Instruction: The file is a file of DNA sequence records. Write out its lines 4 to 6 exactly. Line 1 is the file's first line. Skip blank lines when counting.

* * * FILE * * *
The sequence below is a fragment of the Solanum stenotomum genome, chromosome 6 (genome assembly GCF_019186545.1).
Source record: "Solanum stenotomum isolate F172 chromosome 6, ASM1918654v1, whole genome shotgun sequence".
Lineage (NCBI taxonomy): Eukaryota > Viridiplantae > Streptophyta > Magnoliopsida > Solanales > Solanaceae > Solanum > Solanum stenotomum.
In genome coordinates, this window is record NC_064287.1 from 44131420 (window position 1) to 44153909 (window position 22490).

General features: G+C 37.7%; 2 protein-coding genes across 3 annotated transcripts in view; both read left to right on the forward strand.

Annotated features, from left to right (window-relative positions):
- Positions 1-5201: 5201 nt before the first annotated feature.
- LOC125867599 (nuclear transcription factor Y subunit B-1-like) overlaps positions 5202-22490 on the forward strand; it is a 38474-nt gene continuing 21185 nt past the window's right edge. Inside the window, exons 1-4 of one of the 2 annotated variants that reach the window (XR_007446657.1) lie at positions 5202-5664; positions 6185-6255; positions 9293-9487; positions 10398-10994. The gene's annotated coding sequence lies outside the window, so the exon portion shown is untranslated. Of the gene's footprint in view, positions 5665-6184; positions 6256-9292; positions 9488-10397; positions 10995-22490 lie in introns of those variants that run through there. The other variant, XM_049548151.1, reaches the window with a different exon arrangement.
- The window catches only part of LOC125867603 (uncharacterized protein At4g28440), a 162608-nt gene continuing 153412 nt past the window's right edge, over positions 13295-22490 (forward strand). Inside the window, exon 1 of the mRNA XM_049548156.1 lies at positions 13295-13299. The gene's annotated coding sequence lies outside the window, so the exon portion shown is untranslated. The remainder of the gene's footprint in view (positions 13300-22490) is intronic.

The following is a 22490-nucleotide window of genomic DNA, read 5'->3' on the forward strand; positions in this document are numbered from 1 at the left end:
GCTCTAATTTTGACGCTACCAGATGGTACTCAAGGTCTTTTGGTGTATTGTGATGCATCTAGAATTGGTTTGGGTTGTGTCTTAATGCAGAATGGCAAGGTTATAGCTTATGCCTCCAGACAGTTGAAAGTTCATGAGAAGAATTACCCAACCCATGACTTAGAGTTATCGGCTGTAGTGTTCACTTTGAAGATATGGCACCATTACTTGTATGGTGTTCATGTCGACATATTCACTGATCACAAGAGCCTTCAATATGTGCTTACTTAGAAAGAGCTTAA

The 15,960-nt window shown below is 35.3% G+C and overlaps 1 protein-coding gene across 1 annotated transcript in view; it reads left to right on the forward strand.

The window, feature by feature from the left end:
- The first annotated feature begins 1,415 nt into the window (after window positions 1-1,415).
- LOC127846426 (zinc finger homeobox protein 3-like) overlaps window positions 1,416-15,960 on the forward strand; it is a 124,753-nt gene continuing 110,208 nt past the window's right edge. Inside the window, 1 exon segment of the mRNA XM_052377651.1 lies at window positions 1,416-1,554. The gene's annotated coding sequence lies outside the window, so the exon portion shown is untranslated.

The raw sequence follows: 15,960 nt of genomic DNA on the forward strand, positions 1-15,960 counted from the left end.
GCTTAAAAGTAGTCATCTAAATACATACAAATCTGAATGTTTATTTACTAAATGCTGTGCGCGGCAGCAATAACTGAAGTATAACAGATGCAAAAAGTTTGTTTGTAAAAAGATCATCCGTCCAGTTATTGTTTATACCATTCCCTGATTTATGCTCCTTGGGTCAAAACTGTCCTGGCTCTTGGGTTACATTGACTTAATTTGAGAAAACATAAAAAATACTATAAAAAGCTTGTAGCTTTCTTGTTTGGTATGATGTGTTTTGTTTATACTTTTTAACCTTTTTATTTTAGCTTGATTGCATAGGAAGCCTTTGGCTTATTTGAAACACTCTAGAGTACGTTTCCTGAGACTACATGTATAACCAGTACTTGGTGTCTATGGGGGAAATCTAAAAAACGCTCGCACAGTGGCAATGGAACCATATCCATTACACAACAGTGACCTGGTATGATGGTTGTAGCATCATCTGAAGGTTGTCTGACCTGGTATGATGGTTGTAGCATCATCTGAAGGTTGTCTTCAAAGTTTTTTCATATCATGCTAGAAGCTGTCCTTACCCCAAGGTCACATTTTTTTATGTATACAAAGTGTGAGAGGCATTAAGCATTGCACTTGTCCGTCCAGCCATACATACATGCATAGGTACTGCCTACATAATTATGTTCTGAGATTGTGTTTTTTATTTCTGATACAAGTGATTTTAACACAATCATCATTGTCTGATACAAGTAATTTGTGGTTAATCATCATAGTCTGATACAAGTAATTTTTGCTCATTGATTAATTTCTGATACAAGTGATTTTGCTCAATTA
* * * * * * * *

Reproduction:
In genome coordinates, this window is record NC_064287.1 from 44131420 (window position 1) to 44153909 (window position 22490).

General features: G+C 37.7%; 2 protein-coding genes across 3 annotated transcripts in view; both read left to right on the forward strand.

Annotated features, from left to right (window-relative positions):